What are our assessment policies and procedures, and how might we inculcate assessment and feedback literacies in our first year students, because we're not necessarily going to have the opportunity to talk with students about what assessment in higher education looks like, what the expectations are. These students may not be as able to develop, as Dave Boud and Dave Carless talk about in terms of feedback literacy, the capability to appreciate the feedback they get, make judgments about it, manage the affect of feedback. Have those conversations quite early on, in the in the push to delivering, again with the best of intentions, a great deal of content and interactive learning experiences. But think about what students really need.
Studiosity: What advice would you give to university leaders at this time?
Sally: My first point would be to approach this whole endeavour with an ethic of care and compassion. This is a tough and testing time for students, for staff, and for their managers, and the professional staff that are trying to support students and academics in getting the learning environments online. It's a great time to be alive if you're a technology-enabled learning advisor, it would seem.
There has been a lot of exemplary leadership demonstrated by individual institutional leaders, but also by whole higher education providers around engaging with students and staff, in outreach and for wellbeing check-ins. But the online challenge is as global as COVID19 itself, and we can take some comfort from that.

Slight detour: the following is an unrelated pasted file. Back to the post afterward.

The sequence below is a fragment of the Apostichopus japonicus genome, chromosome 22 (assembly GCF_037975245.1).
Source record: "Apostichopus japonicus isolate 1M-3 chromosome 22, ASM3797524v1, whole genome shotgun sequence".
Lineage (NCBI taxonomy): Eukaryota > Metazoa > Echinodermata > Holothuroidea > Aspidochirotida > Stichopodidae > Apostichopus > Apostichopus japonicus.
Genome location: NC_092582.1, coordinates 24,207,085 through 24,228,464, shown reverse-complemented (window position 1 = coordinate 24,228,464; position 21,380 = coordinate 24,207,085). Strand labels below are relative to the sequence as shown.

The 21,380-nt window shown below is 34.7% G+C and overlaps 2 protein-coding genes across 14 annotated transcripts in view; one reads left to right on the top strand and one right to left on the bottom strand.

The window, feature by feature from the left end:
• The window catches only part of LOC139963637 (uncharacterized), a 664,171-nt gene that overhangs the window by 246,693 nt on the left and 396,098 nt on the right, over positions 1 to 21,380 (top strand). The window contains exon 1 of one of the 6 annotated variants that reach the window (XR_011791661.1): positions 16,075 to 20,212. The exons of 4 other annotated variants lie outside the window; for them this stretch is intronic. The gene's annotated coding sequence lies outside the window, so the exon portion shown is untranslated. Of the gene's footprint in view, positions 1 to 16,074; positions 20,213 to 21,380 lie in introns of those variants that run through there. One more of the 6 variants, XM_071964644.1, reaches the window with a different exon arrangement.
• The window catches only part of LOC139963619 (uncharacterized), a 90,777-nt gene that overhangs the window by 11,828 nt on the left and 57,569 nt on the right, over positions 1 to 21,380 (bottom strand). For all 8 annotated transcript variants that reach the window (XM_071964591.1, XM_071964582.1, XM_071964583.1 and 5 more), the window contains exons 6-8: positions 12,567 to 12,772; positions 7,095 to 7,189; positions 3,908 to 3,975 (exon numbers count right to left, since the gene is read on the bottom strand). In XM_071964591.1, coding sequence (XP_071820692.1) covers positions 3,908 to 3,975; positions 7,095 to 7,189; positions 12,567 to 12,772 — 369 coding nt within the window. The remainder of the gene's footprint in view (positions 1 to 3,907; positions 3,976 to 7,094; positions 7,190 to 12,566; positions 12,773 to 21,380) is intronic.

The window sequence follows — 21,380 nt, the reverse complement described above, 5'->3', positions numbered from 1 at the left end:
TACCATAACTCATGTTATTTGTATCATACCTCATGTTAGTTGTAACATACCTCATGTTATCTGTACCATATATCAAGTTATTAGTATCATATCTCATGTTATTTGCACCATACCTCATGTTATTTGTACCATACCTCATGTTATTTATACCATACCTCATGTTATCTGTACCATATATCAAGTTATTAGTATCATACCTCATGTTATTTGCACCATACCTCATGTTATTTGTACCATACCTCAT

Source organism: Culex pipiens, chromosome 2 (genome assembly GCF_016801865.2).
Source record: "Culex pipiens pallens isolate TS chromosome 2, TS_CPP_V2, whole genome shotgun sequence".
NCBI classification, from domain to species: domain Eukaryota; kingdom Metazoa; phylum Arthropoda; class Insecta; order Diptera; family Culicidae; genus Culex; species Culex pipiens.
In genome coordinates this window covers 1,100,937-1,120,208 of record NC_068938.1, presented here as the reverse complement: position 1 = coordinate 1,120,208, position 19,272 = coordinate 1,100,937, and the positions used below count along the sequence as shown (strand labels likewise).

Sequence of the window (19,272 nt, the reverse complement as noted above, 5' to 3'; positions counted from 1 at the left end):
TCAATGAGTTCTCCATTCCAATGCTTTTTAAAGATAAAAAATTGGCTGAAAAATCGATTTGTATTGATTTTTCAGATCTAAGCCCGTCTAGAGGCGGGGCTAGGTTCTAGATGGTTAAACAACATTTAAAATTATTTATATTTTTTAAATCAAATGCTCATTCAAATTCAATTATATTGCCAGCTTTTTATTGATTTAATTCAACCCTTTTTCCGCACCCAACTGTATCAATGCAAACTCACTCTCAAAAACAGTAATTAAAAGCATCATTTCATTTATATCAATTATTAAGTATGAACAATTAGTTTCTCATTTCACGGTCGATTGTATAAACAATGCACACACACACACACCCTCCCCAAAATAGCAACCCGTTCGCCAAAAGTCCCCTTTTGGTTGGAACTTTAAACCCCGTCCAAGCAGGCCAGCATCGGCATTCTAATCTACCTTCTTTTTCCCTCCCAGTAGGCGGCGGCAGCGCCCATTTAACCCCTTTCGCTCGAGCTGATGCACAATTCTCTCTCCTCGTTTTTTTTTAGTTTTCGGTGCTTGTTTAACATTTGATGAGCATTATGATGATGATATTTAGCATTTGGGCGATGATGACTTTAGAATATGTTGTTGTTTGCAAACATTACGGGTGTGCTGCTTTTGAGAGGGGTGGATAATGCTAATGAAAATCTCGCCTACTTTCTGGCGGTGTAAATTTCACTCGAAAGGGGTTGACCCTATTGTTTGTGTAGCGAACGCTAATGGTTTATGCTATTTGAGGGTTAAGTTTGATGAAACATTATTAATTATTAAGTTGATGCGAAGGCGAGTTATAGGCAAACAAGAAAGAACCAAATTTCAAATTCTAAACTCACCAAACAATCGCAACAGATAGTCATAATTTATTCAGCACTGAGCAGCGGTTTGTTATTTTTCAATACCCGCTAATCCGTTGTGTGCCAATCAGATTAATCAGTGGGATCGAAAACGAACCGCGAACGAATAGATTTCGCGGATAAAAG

It's not just higher education facing this, it's vocational education and secondary schooling, primary schooling. It's an international challenge as well. So there's a lot of good advice coming out and available internationally. There's a lovely phrase that colleagues at the University of Colorado, Denver have coined about this pedagogy. They call it "panic-agogy". It's that sense that yes, there is a degree of panic involved, but we're going to have to all calm down and do our best. And as I've seen a number of advice pieces say, keep it simple.
University leaders should think about this as a stress test for their own learning environments, their 'whole-of-institution' approaches. That is, academic and professional staff working agentically and with students in partnership to deliver the educational conditions of optimal learning environments, and the sense of belonging that we know is so important. A real test here will be around the efficacy of online delivery of undergraduate courses, which up until fairly recently, a couple of obvious institutions aside, has really been the preserve of equity group students.
I'm thinking, and I put everything through this lens, of a mature-age woman outside Mount Isa - because I'm from Queensland - so perhaps it's Camooweal, with internet that's not reliable. She has put the kids to bed or done the work on the property for the day, and sits down at 10 o'clock at night to study and then often feels like a second class citizen because she's asked to reference something and she doesn't know what that looks like. And she can't download the resources that we provide. So the mainstreaming of what has been an equity issue around undergraduate curriculum delivery is an interesting thing, for institutional leaders to think about.